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Original Issue

Unreal Estates

Selling the home of an athlete's dreams can be a nightmare

HE'S KNOWN as King James, but the mansion that LeBron James is constructing on a 5.6-acre plot outside of Akron looks more like something designed by King Croesus. The 35,440-square-foot pad, which should be ready for occupancy in 2008, will feature a bowling alley, a casino, a barber shop, a six-car garage and, on an outside wall, a limestone bas-relief of James's face. It's everything a young, fabulously wealthy athlete could want—and, most likely, nothing a prospective buyer will if James ever decides to sell the place. "I would recommend to a client not to overimprove to a point where another [buyer] wouldn't want your house," says Claudio Rivero, a real estate agent who specializes in luxury homes in South Florida.

Some of the alleged improvements become drawbacks when it's time to sell, especially in a market that, thanks to the real estate boom and renovation craze of the last decade, is now glutted with customized, high-end homes. Unless you're producing a segment of MTV Cribs, Shaquille O'Neal's indoor basketball court, Larry Bird's aquarium bar or Dwyane Wade's pool with his jersey number emblazoned on the bottom are not likely to impress you. "I've seen things like a ceramic bull mastiff in the dining room [and] pool tables in other dining rooms," says Barry Laughon, a real estate agent in suburban Atlanta. "My clients realize [those houses are] a total redo. And athletes tend to like real modern and new. I walk in with an executive who can afford those homes, but that stuff turns him off immediately."

The result: Many athletes have had to slash their asking prices and wait years to close a deal. In 2005 Martina Navratilova sold her 7,000-square-foot Aspen, Colo., house on a 100-acre ranch for $8 million—13 years after she put it on the market for $8.2 million. In early '06 Dan Marino put his 15,000-square-foot home (it has two guest houses and a waterfall Jacuzzi) in Weston, Fla., on the market for $15.9 million. It's still for sale, with a new price tag of $14.5 million. Terrell Owens is seeking to move two high-priced properties. His five-bedroom home in Moorestown, N.J., the site of his infamous driveway abs workout before the media in '05, was listed in October '05 for $4.4 million; it now can be had for $3.5 million, less than what T.O. paid for it in '04. Owens has also been trying to sell a $4 million, 16,000-square-foot manse in Lithonia, Ga., for more than a year. "He added a beach to his [Georgia] home," says Erica Lacey, Owens's New Jersey broker. "It's simple to overprice your home."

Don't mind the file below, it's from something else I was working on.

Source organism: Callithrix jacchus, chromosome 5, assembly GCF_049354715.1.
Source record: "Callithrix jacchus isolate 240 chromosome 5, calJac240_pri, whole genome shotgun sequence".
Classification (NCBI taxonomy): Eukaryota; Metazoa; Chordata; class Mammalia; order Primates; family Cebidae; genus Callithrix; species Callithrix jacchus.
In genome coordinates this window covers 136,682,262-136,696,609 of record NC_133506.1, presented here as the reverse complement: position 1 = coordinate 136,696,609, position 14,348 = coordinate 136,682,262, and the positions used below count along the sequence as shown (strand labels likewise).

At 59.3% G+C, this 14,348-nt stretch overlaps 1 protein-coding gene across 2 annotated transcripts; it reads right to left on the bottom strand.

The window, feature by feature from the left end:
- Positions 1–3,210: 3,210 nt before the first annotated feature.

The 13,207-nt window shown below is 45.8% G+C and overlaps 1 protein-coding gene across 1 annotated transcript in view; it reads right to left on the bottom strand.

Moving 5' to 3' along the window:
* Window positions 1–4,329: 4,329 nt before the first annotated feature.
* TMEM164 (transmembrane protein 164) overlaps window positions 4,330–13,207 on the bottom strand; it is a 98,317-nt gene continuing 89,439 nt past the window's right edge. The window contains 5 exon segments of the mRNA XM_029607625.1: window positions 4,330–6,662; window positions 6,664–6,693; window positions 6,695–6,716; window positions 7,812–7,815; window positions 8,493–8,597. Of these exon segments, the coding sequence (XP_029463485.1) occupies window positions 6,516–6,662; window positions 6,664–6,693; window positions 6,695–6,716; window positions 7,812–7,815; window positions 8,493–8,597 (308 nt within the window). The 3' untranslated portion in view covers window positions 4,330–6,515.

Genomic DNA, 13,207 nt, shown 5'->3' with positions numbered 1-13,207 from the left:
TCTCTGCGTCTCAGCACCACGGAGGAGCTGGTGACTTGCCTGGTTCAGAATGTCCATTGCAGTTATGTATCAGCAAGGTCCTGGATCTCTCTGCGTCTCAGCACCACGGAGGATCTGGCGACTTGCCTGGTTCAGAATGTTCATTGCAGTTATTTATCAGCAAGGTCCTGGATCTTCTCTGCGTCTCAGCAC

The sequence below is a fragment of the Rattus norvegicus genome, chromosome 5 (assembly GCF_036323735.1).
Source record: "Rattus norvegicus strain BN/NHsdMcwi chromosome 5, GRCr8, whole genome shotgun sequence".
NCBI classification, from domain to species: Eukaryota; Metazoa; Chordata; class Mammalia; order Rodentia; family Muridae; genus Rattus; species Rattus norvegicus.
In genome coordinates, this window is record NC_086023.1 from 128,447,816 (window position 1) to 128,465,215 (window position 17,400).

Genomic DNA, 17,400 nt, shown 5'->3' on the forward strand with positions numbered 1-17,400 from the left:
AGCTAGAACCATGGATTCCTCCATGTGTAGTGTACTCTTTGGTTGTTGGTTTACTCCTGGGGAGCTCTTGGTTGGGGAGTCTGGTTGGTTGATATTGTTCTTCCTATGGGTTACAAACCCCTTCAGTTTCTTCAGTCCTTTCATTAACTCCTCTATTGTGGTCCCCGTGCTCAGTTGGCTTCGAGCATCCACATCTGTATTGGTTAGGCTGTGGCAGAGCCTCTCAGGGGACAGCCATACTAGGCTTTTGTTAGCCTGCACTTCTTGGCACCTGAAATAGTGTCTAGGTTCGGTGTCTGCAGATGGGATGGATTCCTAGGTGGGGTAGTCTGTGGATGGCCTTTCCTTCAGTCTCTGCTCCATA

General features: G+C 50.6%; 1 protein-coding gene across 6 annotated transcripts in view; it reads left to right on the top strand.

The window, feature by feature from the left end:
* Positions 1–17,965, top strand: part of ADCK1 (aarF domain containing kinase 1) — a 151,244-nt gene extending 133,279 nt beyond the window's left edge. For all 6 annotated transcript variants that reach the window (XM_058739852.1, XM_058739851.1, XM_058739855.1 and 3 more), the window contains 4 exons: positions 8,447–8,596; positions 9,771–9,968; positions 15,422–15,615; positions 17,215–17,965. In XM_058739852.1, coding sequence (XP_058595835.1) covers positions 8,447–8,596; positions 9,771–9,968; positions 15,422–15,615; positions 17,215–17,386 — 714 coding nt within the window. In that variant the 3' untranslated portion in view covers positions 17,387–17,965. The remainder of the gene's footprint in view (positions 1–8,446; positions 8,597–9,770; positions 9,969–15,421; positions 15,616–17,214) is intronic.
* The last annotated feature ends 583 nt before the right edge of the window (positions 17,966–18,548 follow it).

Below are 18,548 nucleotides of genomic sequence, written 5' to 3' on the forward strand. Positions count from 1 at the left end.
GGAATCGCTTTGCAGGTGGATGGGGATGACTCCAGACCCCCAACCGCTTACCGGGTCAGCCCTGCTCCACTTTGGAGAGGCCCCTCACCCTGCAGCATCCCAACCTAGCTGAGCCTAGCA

All of which means James might want to rethink doing both the casino and the barber shop. "Don't do super overimprovements unless you want the house for the rest of your life," says Rivero. "You'll never get your money back."

AGENT: Jill Eber/Jill Hertzberg, Coldwell Banker
OWNER: Shaquille O'Neal
LOCATION: Miami Beach
PRICE: $35 million
ON MARKET: Two years
Eight-bedroom, 19,440-square-foot spread has tennis court and custom eight-foot doorways.

AGENT: Bill Ransom, Jenny Pruitt & Assocs.
OWNER: Terrell Owens
LOCATION: Lithonia, Ga.
PRICE: $4 million
ON MARKET: 18 months
Six-bedroom manse on lake beach installed by Owens; master suite has 550-square-foot closet.

AGENT: Erica Lacey, Blue Chip Realty
OWNER: Owens
LOCATION: Moorestown, N.J.
PRICE: $3.5 million
ON MARKET: 18 months
Five-bedroom, 7 1/2-bath home includes cigar room and game room; requires 10 furnaces to heat.

AGENT: Peggy Mateer/Molly Lucas, Coldwell Banker
OWNER: Hulk Hogan
LOCATION: Belleair, Fla.
PRICE: $17.9 million
ON MARKET: One year
17,000-square-foot French country estate with views of Gulf of Mexico includes two boat lifts.

AGENT: Techrin Hijazi, PA,
OWNER: Dwyane Wade
LOCATION: Pinecrest, Fla.
PRICE: $8.9 million
ON MARKET: Two months
Seven-bedroom, 7 1/2-bath estate has elevator and Wade's nickname (Flash) tiled into bottom of pool.